Mankind seems to have an inherent fascination with witchcraft. From Merlin in King Arthur’s court to Voo Doo in the Carribean it is celebrated in some cultures and, as with the Salem Witches, denounced by others. The Cherokee had their share of witches. Sometimes the difference between a witch and a medicine man was a very fine line. But the distinction was important because the medicine man was revered, but the witch was reviled.
|Swimmer, Cherokee Medicine Man|
In the 1960’s, the subject was comprehensively studied by two distinguished scholars, Dr. Jack Frederick Kilpatrick and his wife, Mrs. Anna Gritts Kilpatrick, both Cherokee. They interviewed hundreds of Cherokee and collected texts and notes written in native script (Sequoyah syllabary). They translated these texts and published numerous books and monographs. Later, their son, Alan Kilpatrick, studied their work and collection and wrote a very enlightening book, “The Night Has a Naked Soul”, that looks at traditional Cherokee religious practices from a Cherokee anthropologist’s point of view.
|Kokopelli with his magic cane|
used sometimes as a flute
other times as a planting stick
“Once when all the people of the settlement were out in the mountains on a great hunt one man who had gone on ahead climbed to the top of a high ridge and found a large river on the other side. While he was looking across he saw an old man walking about on the opposite ridge, with a cane that seemed to be made of some bright, shining rock. The hunter watched and saw that every little while the old man would point his cane in a certain direction, then draw it back and smell the end of it. At last he pointed it in the direction of the hunting camp on the other side of the mountain, and this time when he drew back the staff he sniffed it several times as if it smelled very good, and then started along the ridge straight for the camp. He moved very slowly, with the help of the cane, until he reached the end of the ridge, when he threw the cane out into the air and it became a bridge of shining rock stretching across the river. After he had crossed over upon the bridge it became a cane again, and the old man picked it up and started over the mountain toward the camp.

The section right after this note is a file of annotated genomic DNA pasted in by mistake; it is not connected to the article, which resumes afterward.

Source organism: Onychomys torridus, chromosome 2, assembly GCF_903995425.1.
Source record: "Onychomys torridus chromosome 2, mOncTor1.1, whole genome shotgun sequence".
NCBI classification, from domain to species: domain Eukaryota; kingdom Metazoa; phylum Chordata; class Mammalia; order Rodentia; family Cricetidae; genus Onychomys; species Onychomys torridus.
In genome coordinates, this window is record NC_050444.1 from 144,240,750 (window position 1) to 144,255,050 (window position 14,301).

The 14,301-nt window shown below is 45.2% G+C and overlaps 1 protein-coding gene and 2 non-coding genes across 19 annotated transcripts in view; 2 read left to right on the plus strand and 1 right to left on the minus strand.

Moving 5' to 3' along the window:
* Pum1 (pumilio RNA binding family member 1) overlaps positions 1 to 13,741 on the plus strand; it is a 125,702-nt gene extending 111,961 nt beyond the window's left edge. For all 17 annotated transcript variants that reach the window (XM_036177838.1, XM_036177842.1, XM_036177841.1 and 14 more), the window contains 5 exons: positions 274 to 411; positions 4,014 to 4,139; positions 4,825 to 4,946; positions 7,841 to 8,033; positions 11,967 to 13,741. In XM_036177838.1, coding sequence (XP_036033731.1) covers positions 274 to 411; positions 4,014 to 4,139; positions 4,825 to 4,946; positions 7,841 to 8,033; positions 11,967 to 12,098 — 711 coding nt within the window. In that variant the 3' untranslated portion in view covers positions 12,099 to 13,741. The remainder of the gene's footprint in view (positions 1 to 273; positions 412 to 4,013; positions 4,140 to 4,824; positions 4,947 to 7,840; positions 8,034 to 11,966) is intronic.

“The hunter was frightened, and felt sure that it meant mischief, so he hurried on down the mountain and took the shortest trail back to the camp to get there before the old man. When he got there and told his story the medicine-man said the old man was a wicked cannibal monster called Nûñ'yunu'wï, "Dressed in Stone," who lived in that part of the country, and was always going about the mountains looking for some hunter to kill and eat. It was very hard to escape from him, because his stick guided him like a dog, and it was nearly as hard to kill him, because his whole body was covered with a skin of solid rock. If he came he would kill and eat them all, and there was only one way to save themselves …”
I love this story because I think it is an excellent example of the creative story-telling of the Cherokee. Next week, we will find out what one thing could stop Nûñ'yunu'wï and then discuss the characteristics this amazing witch may share with other witches and what the implications may be.